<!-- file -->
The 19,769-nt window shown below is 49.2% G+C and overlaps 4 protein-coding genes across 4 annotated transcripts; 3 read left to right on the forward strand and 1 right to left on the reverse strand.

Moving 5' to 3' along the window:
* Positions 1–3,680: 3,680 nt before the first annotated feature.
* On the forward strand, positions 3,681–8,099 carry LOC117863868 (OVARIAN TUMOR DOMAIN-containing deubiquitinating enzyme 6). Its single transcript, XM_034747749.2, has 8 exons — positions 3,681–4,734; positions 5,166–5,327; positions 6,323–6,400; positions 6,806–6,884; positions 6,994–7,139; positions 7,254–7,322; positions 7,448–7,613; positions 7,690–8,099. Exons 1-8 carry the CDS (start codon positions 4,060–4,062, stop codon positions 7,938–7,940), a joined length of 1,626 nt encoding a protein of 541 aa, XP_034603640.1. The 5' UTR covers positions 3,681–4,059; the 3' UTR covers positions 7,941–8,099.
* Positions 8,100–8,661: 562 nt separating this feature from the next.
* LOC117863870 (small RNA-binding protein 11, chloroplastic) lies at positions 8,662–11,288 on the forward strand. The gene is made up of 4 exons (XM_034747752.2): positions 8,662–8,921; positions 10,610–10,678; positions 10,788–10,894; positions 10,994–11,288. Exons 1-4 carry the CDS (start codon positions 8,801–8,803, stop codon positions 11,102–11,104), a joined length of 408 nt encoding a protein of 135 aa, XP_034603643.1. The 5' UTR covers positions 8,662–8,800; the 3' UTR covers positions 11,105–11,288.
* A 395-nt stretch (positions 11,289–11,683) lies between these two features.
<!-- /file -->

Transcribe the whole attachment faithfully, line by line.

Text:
The 19,769-nt window shown below is 49.2% G+C and overlaps 4 protein-coding genes across 4 annotated transcripts; 3 read left to right on the forward strand and 1 right to left on the reverse strand.

Moving 5' to 3' along the window:
* Positions 1–3,680: 3,680 nt before the first annotated feature.
* On the forward strand, positions 3,681–8,099 carry LOC117863868 (OVARIAN TUMOR DOMAIN-containing deubiquitinating enzyme 6). Its single transcript, XM_034747749.2, has 8 exons — positions 3,681–4,734; positions 5,166–5,327; positions 6,323–6,400; positions 6,806–6,884; positions 6,994–7,139; positions 7,254–7,322; positions 7,448–7,613; positions 7,690–8,099. Exons 1-8 carry the CDS (start codon positions 4,060–4,062, stop codon positions 7,938–7,940), a joined length of 1,626 nt encoding a protein of 541 aa, XP_034603640.1. The 5' UTR covers positions 3,681–4,059; the 3' UTR covers positions 7,941–8,099.
* Positions 8,100–8,661: 562 nt separating this feature from the next.
* LOC117863870 (small RNA-binding protein 11, chloroplastic) lies at positions 8,662–11,288 on the forward strand. The gene is made up of 4 exons (XM_034747752.2): positions 8,662–8,921; positions 10,610–10,678; positions 10,788–10,894; positions 10,994–11,288. Exons 1-4 carry the CDS (start codon positions 8,801–8,803, stop codon positions 11,102–11,104), a joined length of 408 nt encoding a protein of 135 aa, XP_034603643.1. The 5' UTR covers positions 8,662–8,800; the 3' UTR covers positions 11,105–11,288.
* A 395-nt stretch (positions 11,289–11,683) lies between these two features.